Web Design: Routes into the industry

Many Colleges and Universities now offer multimedia courses and degrees where you can learn about many of the disciplines required to make a competent freelance web designer.

Unfortunately, as most University leavers find out life 'on the outside' is a little different to the theory and running your own business (which is essentially what a freelancer does) can be a lot to get to grips with.

To really excel as a freelance worker we would highly recommend a few years in the industry, this will teach you a lot about how to (or not to) run a business and will soon show you whether life on your own is something you could contemplate. Freelancing is not for everyone as described in our startup section, but if you have the desire to run your own business, the people skills to manage your clients and potential clients and the ability to effectively market your skills then you could survive happily as a freelancer.

For those of us who were at College/University or in a job before the great Internet boom of the early nineties then the choices are either to become a mature student or to work your way into the industry. There are a wealth of places to find tutorials and guides on web design as well as training courses being offered in almost every town and city in the country.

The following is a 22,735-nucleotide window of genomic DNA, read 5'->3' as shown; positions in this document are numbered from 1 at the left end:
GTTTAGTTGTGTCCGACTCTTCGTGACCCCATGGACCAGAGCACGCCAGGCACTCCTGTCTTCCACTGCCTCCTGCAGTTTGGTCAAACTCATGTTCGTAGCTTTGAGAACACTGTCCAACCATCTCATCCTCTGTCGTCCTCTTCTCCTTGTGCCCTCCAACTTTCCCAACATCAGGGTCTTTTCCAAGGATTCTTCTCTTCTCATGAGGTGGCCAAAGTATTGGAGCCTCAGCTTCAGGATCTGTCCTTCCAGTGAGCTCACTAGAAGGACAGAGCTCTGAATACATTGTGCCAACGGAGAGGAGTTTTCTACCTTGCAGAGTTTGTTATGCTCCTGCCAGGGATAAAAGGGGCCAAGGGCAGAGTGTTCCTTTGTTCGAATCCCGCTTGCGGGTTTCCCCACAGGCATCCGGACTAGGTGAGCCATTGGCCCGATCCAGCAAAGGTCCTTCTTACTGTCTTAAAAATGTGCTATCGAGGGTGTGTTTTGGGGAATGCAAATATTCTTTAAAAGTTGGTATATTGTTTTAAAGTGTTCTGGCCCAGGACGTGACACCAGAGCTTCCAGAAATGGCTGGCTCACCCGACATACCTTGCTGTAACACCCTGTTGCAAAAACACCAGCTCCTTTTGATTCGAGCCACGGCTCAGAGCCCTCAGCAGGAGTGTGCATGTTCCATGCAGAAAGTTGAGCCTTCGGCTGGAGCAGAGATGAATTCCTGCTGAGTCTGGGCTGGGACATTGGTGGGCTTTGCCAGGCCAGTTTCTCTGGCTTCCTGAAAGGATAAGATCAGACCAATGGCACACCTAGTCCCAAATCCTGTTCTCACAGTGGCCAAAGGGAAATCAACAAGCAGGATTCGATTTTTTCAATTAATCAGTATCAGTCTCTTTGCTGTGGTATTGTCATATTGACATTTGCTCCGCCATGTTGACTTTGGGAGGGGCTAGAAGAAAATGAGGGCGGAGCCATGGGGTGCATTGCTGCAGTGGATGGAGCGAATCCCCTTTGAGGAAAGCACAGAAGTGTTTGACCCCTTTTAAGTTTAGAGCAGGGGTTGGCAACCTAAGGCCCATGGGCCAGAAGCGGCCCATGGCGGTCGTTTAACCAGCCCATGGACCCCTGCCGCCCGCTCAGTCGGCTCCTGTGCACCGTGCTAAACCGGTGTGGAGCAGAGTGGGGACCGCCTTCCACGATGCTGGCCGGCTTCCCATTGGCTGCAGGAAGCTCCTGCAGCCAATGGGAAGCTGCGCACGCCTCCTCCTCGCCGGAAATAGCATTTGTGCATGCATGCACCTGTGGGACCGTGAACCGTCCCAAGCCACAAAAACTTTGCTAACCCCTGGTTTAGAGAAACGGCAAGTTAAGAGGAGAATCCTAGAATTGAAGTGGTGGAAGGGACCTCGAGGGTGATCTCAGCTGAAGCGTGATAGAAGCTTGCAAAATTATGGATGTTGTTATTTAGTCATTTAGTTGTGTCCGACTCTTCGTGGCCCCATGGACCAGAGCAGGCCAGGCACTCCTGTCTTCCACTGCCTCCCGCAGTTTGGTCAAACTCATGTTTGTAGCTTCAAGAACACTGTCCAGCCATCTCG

Firstly what skills will you need? To be able to complete a website on your own you will need to be able to design the layout of your client's site, design elements are usually handled by Photoshop and Illustrator (Adobe) or Fireworks and Freehand (Macromedia). Once the client is happy with the proposed design (always make sure you have written confirmation of this and advise the client that future amendments will be chargeable) it will need to be chopped up into the HTML that will render the page on screen.

With such a wealth of business out there it is no wonder that there are so many freelance web designers out there. Of course, anyone can create a website, with a copy of the front page and a little bit of free server space it really does not take long to set up a website. However, to produce a good website on your own you will need to understand design, image optimisation to give good download and render times, make it easy to use, update and alter, make it search engine friendly and cross-browser compliant and all of this takes time and a diverse skill set.

You will need a good knowledge of HTML and an editor to create the page. If you are new to the industry then you may be tempted by Microsoft Front Page - but from my personal experience, I would advise you stay away from it as it uses a lot of proprietary code that is not always cross-browser compliant. Apparently, it has got better in recent years but I would still steer clear personally. Quite possibly the best package and the industry standard is Macromedia's Dreamweaver. While Dreamweaver will save you time and energy compared to hand coding it is very important that you understand the HTML behind the design so if things do go wrong while building the page in the WYSIWIG (What You See Is What You Get) editor then you can pop into the code view to correct it. If you understand HTML then you could look at Homesite or one of the plethora of text editors available out there but we would suggest Dreamweaver if you can afford it to start with due to the flexibility and time saving that it offers.

Hedley Thomas - Web Site Consultancy Services. www.tactics.co.uk

More on web designing as a freelancer.